New York City has quietly been studying the patterns of teachers who come from a dozen preparation programs that supply half of all new teachers in the city. Now it plans to release “scorecards” of those programs’ success in the classroom.
The release, which is scheduled for Wednesday morning, marks the first time that a school district has moved to assess teacher preparation programs, which are seen as a major frontier in improving schools. A handful of states, including Florida and California, have launched efforts to assess their preparation programs.
The goal is to expose programs that produce teachers who do not perform well in the classroom and to push preparation programs to align what they teach with what new teachers need to know.
According to a press advisory from the city Department of Education, the city compiled data about teachers by preparation program from 2008 to 2012. The data included information about retention, distribution, and quality, the city said.
How the city assessed teacher quality is unclear. During that time, the city was lobbying for new teacher evaluations, arguing that the existing rating system did not produce meaningful data, and the city’s Teacher Data Reports, which attempted to isolate teachers’ impact on their students’ performance, were issued for only a small subset of teachers. (The reports also had a wide margin of error and were unstable from year to year; the city no longer produces them.)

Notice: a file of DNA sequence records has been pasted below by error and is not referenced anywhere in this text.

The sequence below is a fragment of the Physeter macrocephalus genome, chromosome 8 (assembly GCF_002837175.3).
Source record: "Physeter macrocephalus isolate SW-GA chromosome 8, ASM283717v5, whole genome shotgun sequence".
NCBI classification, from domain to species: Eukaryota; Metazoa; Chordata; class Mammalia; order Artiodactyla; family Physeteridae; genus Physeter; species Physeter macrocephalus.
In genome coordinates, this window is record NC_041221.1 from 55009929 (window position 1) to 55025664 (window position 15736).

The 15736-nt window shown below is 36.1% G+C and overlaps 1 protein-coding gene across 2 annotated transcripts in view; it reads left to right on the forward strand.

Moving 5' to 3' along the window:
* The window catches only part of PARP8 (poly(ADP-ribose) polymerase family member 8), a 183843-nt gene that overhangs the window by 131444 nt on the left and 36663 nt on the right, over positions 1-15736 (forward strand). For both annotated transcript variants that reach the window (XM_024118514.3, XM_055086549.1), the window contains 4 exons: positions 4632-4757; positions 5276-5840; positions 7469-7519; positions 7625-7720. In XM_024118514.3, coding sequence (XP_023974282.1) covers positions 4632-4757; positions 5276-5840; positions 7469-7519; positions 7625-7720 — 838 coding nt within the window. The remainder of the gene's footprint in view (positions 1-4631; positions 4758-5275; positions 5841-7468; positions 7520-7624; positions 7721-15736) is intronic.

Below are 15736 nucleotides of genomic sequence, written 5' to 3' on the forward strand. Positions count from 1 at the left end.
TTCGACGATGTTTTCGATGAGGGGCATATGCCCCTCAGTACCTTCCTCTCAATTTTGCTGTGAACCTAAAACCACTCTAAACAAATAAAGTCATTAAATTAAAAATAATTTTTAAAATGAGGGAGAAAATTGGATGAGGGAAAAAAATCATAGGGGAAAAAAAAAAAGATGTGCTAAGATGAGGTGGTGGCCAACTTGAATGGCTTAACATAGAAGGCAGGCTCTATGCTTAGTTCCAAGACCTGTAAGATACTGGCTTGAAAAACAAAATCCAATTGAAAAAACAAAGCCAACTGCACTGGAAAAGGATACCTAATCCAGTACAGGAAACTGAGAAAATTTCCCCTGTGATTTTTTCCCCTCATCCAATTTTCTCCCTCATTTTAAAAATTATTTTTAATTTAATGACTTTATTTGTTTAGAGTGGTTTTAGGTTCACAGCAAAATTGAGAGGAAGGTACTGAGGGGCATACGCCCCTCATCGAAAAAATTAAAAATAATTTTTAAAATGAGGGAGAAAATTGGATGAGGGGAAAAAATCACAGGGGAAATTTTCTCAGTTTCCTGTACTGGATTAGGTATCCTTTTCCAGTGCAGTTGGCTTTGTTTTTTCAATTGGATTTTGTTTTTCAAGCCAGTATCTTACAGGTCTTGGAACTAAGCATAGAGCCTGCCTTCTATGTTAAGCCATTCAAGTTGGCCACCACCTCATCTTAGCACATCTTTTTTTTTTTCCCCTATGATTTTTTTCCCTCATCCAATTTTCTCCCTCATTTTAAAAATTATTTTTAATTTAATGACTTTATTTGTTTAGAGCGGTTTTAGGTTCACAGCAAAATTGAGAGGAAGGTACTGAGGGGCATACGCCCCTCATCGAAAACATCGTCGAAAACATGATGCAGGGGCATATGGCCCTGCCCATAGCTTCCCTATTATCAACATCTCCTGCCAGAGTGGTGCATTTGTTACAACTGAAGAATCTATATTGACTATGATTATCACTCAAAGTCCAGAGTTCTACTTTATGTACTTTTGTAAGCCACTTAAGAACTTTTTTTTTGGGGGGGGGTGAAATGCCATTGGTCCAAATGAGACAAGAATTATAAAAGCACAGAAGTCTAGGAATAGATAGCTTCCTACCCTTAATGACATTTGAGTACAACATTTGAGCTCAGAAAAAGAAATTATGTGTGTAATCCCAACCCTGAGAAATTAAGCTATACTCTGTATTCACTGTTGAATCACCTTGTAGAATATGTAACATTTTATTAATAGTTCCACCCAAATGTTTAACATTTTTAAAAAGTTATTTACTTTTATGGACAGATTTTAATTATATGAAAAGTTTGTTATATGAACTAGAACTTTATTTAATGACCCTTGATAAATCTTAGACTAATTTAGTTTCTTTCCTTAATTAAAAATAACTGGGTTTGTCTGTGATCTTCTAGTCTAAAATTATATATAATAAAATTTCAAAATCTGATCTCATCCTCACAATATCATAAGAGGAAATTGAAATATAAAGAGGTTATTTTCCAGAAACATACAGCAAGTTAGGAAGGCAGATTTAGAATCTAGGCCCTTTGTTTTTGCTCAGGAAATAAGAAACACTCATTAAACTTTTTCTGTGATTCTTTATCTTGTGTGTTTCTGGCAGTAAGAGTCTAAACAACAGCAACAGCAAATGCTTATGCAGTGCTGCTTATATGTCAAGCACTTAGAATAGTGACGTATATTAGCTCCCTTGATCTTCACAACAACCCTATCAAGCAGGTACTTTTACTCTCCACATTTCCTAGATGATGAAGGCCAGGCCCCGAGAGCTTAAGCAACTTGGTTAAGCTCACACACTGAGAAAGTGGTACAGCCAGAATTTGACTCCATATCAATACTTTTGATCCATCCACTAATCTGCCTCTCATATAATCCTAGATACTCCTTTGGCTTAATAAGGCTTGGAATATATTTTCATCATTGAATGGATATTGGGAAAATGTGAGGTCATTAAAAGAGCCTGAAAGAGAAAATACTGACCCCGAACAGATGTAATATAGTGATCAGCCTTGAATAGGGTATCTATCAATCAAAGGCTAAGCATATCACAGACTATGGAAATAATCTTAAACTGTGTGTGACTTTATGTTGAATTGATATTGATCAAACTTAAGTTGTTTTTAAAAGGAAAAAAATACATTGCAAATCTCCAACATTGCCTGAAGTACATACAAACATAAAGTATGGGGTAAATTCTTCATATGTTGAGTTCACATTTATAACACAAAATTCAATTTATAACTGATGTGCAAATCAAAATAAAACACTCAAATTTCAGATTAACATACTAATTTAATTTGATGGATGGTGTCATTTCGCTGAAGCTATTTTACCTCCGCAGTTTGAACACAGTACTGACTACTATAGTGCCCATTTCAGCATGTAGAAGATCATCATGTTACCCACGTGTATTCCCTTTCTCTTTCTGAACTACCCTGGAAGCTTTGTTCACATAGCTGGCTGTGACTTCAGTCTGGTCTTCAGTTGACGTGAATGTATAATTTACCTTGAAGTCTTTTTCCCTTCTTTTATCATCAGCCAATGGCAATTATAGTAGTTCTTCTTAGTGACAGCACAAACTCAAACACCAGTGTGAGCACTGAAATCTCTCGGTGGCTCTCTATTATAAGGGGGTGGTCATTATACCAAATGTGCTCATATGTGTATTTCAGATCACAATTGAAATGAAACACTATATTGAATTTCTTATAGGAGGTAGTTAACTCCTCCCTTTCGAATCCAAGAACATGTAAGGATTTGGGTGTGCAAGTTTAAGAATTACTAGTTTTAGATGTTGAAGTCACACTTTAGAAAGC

Chancellor Dennis Walcott and other education officials will answer that question and others when they premiere the new reports Wednesday morning at Tweed Courthouse. Here’s the advisory sent to reporters today:
Tomorrow morning we are releasing Teacher Preparation Program Reports for university education programs – the first district-developed reports of their kind in the nation. From 2008-2012, we compiled data on the quality, retention, and distribution of new teacher hires from the 12 post-secondary teacher preparation programs that supplied the most teachers to the City. Of all our new hires, over 50% graduated from those 12 colleges and universities.
These reports – the first in-depth of their kind in the country created by a district – were compiled to open a dialogue between the City and university education programs aimed at developing a long-term strategy to improve preparation for aspiring educators. The goal is to align teacher training with the needs of DOE schools, and we have developed data for programs like NYU, Teachers College, St. Johns University, several CUNY colleges, and others that feed teachers into our system. We believe that this reform can be exported and replicated in school districts across the country, starting a nationwide trend.